The European Commission and EU legislators today reached an agreement and are ready to pass legislation to curb unequal competition behavior of technology companies such as Google and Apple.
In April last year, the European Commission proposed a legislative proposal called ‘platform-to-business’ (P2B), which hopes to prevent unfair business in app stores, search engines, e-commerce sites, and hotel booking sites behavior to ensure that technology companies and traditional businesses receive fair treatment.
The legislative proposal needs to be approved by the EU countries and the European Parliament before it can come into force. Once it goes into effect, Amazon Marketplace, eBay, Apple App Store, Google Play, Facebook, Booking.com, and Leboncoin.fr are all likely to be affected.
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Due to concerns about privacy and data security, the EU has introduced a number of more stringent regulations in recent years to regulate online markets dominated by US technology giants such as Google, Apple, and Amazon.
Last May, the EU’s new data privacy regulations, the General Data Protection Regulations (‘GDPR’), came into effect. Google, Facebook, and Facebook’s WhatsApp and Instagram were all complained about for the first time.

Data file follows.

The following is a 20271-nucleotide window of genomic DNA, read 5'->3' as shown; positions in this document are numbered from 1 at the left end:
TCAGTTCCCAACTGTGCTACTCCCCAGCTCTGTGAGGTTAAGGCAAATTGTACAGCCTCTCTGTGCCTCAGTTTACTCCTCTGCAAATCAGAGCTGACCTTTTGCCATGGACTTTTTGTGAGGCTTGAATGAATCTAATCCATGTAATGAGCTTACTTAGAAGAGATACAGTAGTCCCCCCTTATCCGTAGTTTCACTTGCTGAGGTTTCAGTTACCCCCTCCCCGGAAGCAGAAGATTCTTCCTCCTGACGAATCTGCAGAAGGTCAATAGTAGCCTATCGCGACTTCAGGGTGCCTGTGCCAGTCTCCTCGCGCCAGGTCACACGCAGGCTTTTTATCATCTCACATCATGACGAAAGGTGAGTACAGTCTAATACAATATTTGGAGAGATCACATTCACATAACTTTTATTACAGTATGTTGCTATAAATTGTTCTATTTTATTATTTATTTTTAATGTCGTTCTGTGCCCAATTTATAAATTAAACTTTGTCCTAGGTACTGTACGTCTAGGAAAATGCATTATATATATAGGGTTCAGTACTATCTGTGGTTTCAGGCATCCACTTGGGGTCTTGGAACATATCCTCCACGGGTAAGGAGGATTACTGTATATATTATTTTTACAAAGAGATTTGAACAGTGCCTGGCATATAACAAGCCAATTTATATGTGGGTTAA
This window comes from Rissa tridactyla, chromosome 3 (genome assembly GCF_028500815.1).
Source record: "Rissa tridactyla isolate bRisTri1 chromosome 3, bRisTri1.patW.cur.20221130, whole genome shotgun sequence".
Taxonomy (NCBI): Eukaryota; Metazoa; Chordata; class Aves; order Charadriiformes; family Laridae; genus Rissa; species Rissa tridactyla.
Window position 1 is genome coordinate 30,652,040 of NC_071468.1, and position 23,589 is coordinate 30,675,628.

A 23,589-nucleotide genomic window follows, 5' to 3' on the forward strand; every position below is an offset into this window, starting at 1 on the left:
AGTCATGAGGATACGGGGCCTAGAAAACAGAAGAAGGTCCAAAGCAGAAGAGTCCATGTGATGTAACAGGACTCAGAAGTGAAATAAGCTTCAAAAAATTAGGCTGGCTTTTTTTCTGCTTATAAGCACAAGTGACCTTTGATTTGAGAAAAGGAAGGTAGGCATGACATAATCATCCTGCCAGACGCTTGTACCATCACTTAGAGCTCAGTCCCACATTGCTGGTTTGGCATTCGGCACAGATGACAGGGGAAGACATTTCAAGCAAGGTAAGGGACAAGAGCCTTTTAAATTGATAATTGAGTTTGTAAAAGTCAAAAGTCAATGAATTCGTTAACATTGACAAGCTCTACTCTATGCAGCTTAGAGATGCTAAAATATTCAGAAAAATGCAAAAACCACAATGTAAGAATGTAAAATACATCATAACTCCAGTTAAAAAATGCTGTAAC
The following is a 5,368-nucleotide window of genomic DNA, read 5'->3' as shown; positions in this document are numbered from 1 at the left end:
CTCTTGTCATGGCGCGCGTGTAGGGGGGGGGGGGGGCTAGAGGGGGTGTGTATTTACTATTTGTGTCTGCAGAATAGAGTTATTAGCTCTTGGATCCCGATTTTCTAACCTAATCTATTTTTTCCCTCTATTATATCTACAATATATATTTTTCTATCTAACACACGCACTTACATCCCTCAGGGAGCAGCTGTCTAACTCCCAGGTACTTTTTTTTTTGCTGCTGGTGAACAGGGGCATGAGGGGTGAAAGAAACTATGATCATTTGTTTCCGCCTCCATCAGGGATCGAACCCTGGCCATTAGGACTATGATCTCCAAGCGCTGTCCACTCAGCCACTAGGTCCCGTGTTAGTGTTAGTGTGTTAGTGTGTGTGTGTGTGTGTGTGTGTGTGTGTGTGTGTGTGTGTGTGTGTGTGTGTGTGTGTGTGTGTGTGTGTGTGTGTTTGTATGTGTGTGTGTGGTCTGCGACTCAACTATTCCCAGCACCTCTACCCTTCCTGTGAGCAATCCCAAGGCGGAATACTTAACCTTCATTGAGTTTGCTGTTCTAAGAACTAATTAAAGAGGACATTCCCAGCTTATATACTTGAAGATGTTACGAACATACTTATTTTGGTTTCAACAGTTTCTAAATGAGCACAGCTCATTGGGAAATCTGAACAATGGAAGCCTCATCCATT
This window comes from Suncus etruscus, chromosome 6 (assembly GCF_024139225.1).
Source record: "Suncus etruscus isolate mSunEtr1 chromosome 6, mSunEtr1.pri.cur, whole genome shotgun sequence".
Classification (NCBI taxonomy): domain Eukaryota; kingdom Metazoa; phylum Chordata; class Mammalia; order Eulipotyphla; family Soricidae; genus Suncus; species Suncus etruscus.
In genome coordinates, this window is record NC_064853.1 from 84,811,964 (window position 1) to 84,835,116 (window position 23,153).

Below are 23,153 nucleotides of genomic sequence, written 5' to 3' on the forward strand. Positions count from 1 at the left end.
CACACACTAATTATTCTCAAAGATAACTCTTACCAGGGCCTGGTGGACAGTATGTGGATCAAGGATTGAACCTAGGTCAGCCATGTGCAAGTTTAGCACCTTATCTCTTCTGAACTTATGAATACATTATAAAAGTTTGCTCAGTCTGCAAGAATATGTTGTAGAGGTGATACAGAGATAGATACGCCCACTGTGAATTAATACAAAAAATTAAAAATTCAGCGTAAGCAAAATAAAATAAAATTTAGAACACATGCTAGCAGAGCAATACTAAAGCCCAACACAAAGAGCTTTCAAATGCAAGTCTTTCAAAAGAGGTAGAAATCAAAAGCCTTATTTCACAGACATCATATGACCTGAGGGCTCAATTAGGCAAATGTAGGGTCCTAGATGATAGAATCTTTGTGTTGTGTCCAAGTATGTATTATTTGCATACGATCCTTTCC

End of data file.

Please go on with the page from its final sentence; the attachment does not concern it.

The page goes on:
GDPR aims to give EU residents more control over personal data. If a company does not comply with this regulation, it will face a fine equivalent to 4% of its global annual turnover or 20 million euros (about $23.4 million).
The technology industry lobby group CCIA, which represents the interests of companies such as Google, Amazon, and eBay, said there is no evidence that there are systemic problems, so no more regulation should be imposed.
Last week, the German antitrust regulator ‘Federal Cartel Bureau’ announced that it would crack down on Facebook’s data collection. Previously, the Federal Cartel Bureau had ruled that Facebook abused its market dominance and collected user information without the user’s knowledge or consent.